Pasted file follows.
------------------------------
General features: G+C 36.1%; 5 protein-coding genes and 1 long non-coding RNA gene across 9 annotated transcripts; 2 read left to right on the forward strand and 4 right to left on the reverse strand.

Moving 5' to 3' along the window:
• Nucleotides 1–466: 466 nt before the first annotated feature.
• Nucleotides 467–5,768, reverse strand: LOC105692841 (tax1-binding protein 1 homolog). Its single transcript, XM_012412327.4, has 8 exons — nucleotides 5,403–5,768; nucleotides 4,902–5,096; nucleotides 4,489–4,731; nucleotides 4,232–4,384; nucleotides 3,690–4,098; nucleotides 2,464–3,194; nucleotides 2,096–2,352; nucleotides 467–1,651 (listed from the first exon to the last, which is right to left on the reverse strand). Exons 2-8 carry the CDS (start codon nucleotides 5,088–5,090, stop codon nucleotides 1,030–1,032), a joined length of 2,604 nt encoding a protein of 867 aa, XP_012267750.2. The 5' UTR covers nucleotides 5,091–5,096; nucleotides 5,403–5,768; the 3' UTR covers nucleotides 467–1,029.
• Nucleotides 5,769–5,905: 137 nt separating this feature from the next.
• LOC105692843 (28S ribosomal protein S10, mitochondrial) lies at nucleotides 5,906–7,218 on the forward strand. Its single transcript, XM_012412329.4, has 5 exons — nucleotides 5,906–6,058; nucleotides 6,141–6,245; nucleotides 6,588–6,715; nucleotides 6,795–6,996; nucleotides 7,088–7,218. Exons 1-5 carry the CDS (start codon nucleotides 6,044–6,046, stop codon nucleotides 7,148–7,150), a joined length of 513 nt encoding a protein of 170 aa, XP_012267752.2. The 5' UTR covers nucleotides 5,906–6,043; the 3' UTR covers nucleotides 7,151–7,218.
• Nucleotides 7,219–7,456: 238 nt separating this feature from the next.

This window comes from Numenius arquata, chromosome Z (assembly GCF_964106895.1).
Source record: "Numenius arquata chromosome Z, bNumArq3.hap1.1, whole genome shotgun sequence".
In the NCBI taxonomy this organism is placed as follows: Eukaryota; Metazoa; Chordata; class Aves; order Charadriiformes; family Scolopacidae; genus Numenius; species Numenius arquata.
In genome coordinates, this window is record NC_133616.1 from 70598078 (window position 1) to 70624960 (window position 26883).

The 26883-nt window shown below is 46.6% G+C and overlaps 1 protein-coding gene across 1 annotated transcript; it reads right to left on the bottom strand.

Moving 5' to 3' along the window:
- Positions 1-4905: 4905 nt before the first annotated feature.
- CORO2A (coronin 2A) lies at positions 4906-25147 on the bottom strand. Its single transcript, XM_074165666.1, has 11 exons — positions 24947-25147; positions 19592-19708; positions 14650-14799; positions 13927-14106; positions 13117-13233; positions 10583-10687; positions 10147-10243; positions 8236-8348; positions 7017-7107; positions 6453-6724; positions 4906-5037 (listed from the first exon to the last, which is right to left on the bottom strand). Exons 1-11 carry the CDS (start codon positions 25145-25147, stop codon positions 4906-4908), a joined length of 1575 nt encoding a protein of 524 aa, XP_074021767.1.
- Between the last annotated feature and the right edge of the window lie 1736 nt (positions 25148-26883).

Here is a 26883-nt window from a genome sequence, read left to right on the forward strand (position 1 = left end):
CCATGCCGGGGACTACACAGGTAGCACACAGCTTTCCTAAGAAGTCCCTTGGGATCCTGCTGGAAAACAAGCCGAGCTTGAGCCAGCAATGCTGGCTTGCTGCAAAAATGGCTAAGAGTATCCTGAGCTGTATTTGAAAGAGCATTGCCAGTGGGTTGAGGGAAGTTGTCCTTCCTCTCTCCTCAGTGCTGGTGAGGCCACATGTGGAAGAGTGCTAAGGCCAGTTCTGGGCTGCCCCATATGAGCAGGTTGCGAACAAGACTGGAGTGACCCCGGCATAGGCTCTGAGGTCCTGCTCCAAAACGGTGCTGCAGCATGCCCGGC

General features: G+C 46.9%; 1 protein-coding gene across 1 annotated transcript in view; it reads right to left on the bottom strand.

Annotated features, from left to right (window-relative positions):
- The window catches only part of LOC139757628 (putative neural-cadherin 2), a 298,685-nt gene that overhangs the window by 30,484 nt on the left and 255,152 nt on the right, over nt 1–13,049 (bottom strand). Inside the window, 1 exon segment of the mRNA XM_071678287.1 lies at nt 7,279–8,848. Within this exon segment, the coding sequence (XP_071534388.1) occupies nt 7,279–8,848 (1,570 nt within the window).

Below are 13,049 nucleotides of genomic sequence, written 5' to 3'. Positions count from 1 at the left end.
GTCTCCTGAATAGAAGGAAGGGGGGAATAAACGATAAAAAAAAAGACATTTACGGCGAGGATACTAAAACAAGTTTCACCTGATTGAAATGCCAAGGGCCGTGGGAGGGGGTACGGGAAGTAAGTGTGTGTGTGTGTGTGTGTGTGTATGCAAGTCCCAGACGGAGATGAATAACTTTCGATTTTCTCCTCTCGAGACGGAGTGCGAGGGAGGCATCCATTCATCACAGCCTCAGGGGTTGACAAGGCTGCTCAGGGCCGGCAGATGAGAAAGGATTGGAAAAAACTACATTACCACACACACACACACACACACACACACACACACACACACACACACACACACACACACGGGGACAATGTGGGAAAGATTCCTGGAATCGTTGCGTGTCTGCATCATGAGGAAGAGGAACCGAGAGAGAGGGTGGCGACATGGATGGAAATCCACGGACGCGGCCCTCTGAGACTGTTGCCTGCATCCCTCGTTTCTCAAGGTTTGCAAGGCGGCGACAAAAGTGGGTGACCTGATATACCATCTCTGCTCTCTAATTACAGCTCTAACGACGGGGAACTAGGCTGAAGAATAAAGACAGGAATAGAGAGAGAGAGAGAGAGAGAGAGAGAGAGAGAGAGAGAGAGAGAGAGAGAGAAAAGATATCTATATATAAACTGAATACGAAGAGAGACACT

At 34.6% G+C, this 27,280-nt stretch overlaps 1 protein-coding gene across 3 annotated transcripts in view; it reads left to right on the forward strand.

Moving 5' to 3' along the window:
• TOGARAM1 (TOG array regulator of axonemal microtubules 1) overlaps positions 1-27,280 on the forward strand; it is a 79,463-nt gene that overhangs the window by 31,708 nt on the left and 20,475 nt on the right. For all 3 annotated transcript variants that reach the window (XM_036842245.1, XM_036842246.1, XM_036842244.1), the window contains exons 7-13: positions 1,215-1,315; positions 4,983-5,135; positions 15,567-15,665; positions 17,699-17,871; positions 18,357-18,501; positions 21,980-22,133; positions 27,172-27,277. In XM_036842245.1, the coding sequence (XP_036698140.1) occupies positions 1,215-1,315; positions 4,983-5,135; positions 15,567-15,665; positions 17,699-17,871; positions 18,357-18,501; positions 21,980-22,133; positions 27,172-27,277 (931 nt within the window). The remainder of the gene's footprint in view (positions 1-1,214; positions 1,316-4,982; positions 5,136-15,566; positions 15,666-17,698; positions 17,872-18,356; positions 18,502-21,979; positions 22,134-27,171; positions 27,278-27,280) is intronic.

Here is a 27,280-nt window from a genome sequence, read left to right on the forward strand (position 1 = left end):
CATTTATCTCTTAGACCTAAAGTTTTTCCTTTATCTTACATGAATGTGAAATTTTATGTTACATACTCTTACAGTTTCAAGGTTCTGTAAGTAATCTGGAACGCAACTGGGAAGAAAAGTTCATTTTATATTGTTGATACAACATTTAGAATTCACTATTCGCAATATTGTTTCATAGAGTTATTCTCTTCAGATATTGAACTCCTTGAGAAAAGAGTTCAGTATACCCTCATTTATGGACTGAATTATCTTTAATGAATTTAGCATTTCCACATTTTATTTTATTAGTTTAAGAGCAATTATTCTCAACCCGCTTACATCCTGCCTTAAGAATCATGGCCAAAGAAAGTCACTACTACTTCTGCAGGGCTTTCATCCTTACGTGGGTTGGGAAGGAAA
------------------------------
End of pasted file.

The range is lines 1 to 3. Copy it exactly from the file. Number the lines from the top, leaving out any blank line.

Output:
General features: G+C 36.1%; 5 protein-coding genes and 1 long non-coding RNA gene across 9 annotated transcripts; 2 read left to right on the forward strand and 4 right to left on the reverse strand.

Moving 5' to 3' along the window:
• Nucleotides 1–466: 466 nt before the first annotated feature.